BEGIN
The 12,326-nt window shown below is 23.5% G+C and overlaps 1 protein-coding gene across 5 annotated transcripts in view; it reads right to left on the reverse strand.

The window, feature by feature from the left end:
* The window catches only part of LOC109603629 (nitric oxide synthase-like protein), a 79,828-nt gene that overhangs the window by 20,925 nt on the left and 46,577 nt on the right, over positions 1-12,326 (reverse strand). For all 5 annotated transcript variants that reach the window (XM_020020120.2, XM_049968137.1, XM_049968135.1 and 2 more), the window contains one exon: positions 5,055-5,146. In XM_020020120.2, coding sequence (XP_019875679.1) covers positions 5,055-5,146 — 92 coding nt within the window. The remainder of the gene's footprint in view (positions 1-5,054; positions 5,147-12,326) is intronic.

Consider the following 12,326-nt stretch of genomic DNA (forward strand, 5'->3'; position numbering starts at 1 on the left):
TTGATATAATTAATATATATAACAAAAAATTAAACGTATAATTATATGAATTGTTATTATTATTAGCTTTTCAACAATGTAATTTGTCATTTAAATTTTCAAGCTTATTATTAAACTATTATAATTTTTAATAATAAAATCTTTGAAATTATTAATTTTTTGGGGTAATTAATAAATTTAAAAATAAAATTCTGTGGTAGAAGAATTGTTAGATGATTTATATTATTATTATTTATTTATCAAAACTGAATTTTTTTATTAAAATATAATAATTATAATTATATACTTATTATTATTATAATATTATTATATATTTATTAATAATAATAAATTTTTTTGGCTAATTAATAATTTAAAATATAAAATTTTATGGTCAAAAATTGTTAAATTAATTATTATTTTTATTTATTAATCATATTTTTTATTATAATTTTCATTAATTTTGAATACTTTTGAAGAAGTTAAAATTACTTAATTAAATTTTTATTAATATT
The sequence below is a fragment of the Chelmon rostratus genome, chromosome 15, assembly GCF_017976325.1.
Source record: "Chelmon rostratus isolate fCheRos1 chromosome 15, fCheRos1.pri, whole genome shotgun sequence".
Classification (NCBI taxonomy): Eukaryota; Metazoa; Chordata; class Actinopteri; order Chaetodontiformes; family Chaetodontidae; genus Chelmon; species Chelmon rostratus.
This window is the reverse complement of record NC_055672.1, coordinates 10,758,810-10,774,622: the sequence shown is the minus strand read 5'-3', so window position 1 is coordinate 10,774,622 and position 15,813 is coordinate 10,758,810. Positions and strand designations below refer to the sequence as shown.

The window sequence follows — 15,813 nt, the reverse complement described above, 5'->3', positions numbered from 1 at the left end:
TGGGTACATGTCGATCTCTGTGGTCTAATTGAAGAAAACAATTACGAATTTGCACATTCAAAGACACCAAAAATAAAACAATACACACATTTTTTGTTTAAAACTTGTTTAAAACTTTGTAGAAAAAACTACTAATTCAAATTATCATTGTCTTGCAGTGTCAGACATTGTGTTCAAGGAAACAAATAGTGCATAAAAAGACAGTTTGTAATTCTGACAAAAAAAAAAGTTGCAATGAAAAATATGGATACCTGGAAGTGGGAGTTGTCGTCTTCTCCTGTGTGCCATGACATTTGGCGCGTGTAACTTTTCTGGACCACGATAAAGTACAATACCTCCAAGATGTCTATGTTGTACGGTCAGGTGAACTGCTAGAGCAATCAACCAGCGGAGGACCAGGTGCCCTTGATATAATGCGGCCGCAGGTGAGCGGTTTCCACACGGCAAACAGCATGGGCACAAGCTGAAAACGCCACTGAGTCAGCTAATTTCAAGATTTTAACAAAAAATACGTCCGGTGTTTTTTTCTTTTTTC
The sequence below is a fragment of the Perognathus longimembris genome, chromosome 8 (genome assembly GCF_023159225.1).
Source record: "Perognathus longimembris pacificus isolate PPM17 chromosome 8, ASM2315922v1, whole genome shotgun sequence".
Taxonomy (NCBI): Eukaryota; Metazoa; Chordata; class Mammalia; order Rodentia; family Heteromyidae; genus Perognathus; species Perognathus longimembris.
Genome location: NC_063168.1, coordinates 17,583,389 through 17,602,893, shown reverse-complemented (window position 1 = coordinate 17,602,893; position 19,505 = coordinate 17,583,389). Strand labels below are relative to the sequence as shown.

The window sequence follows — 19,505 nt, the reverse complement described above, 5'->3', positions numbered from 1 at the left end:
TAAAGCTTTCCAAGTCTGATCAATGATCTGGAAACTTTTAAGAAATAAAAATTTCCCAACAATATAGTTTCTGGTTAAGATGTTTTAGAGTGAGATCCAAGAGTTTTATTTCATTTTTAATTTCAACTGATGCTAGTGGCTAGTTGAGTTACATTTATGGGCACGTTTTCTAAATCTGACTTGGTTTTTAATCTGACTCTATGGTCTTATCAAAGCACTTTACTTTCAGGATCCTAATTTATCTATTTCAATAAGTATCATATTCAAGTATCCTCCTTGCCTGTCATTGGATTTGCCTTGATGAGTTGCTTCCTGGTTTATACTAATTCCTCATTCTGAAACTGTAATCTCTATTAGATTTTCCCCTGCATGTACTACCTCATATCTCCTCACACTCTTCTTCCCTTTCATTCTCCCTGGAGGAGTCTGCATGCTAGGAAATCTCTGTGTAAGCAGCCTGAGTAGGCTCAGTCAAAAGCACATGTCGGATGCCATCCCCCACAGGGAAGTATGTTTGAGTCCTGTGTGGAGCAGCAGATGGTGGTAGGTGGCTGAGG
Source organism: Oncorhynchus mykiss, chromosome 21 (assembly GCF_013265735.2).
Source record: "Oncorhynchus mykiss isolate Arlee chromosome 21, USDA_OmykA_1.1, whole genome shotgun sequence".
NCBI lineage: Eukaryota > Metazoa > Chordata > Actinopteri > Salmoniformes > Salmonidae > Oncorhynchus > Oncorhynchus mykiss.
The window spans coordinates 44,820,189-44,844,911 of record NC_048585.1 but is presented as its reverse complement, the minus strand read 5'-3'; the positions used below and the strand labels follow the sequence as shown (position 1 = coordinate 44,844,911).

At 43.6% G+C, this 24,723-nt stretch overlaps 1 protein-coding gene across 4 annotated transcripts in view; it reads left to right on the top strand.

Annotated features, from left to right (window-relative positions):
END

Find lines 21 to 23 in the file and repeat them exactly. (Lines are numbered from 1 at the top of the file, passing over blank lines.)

The window spans coordinates 44,820,189-44,844,911 of record NC_048585.1 but is presented as its reverse complement, the minus strand read 5'-3'; the positions used below and the strand labels follow the sequence as shown (position 1 = coordinate 44,844,911).

At 43.6% G+C, this 24,723-nt stretch overlaps 1 protein-coding gene across 4 annotated transcripts in view; it reads left to right on the top strand.

Annotated features, from left to right (window-relative positions):